A look behind the scenes of Wimbledon’s new digital tool

Scarlett Evans, Assistant Editor, IoT World Today

June 30, 2022

3 Min Read

IBM has expanded its three decades-long collaboration with Wimbledon this year to develop a new digital tool to drive fan engagement. Collecting insight on every player and every game, the tool offers users new depths of data on the tournament’s participants and is hoped to boost longer-term interest in players that extends beyond merely Wimbledon season. 

IoT World Today had a look at the control room where all these insights are gathered, and got a little more information on how it works. 

“We have built a platform of innovation which is really about transforming massive amounts of data into meaningful and engaging insights,” said Kevin Farrar, IBM’s U.K. sports partnership leader. “We generate data in real time, stroke by stroke and combine all of these tennis stats with other data sources to create a holistic insight into a player.” 

These other data sources include media responses to a player or game, which is combined with the player’s stats to make a prediction on how likely they are to win and what their career path has been so far. This data is then fed into the IBM-designed platform to generate digestible insights.


“We have a huge variety and volume of data,” said Tyler Sidell, technical program manager of sports and entertainment partnerships at IBM. “We have unstructured and structured data, which you can see coming in on the left [of the diagram]. It all comes through the system to create the experiences on the right – going to Wimbledon.com, IBM SlamTracker, power index, match insights. What you see in the middle is all the magic. We have a hybrid cloud architecture, using RedHat Openshift allows us to write it once but run it on any cloud.”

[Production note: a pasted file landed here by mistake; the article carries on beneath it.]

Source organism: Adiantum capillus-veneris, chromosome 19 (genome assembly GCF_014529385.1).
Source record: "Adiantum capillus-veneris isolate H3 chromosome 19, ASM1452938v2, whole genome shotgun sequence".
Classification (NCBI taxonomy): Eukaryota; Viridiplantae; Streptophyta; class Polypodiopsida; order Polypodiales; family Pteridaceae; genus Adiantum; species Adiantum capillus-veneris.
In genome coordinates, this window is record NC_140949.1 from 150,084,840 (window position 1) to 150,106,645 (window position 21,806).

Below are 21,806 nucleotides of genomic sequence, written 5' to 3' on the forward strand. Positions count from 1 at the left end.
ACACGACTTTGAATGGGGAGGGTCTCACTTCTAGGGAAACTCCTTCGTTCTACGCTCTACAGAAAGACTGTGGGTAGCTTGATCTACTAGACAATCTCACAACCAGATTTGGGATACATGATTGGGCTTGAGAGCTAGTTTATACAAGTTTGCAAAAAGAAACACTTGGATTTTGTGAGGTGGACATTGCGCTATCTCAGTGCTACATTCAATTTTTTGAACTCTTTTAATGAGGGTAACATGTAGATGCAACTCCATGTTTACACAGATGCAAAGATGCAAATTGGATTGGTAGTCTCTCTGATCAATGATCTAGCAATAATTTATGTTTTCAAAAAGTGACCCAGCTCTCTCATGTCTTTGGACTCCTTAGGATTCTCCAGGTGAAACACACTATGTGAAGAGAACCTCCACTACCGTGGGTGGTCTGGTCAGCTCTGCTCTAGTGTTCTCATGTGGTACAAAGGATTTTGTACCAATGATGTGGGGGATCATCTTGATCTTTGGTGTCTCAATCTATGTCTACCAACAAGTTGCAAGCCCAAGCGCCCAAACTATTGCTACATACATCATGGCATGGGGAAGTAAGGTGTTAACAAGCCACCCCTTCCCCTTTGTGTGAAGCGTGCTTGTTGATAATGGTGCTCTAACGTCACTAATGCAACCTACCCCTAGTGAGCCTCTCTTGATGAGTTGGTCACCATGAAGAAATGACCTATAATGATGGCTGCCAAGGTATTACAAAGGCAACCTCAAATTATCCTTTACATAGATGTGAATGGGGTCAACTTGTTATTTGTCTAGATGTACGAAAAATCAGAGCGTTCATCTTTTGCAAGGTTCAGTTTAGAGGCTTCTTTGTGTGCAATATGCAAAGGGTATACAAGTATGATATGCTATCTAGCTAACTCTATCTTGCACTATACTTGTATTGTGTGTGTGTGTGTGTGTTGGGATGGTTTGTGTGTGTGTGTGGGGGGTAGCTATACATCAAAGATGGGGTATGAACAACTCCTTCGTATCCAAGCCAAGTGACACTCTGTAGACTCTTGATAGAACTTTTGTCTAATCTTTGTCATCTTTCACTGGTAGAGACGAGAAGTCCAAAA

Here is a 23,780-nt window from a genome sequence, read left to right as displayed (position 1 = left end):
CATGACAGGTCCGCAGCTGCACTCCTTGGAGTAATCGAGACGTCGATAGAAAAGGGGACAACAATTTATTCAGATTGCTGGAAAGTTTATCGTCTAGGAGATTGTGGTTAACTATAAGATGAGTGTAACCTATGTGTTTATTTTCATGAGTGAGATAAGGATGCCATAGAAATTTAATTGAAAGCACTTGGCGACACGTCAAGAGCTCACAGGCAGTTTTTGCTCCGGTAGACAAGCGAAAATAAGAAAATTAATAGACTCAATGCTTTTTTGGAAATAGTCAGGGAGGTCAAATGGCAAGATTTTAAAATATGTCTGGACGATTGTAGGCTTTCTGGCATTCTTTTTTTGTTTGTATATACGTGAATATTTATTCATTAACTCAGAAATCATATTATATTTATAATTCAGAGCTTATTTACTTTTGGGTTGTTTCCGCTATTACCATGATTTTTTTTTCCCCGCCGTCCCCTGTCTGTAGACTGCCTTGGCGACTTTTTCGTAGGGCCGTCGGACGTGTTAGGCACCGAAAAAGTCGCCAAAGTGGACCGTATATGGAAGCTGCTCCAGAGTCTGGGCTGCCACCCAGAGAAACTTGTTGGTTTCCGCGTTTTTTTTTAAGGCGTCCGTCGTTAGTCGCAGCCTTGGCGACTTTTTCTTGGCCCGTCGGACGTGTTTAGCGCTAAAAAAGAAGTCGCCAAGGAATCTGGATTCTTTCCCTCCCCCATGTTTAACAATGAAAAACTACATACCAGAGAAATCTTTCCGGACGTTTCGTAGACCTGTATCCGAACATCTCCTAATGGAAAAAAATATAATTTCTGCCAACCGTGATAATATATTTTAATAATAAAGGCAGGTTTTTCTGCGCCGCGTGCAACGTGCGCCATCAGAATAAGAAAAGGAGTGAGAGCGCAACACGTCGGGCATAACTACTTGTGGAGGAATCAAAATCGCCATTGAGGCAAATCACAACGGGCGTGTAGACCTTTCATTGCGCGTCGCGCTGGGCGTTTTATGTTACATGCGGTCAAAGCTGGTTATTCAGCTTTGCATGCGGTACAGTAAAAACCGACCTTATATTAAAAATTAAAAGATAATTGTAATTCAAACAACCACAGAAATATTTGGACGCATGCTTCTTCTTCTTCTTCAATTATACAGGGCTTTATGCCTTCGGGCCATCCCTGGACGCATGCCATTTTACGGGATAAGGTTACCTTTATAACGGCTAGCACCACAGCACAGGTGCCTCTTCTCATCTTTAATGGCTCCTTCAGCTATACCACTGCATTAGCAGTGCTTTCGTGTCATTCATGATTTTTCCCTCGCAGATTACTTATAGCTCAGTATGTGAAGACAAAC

“We’re able to actually automate the process of creating all the insights for the match,” Sidell added. “We’re using AI explainability as a toolkit to create a player’s profile.”

While data capture has been a part of Wimbledon to a degree, the richness and accuracy of the data collection tools has of course grown increasingly defined, and the club has been able to adapt according to consumer demands. 

“Some of the feedback from the club last year was that they wanted bite-size content, because  different fans consume information in different ways,” said Farrar. “You see some fans who consume things on social media and are mainly interested in videos or brief content, while others want high levels of detail. We’re trying to serve all those different audiences so what we’ve given is a high-level summary of the matches that you can choose to drill down into, adapting who receives what content accordingly” A key thing this year is also explainability; it’s all explainable AI so it gives fans trust in the technology.”

The AI platform creates match insights, can predict who is likely to win, and can even generate several highlight reels from a game using audio and visual data from both the crowd and players’ responses. A team of editors has to approve all of these creations prior to publication, however, and Farrar stressed the importance of maintaining the human role in the system. 

“It’s about augmenting the human element of it, so it’s not AI replacing humans, it’s augmenting and assisting them,” Farrar said.


About the Author(s)

Scarlett Evans

Assistant Editor, IoT World Today

Scarlett Evans is the assistant editor for IoT World Today, with a particular focus on robotics and smart city technologies. Scarlett has previous experience in minerals and resources with Mine Australia, Mine Technology and Power Technology. She joined Informa in April 2022.

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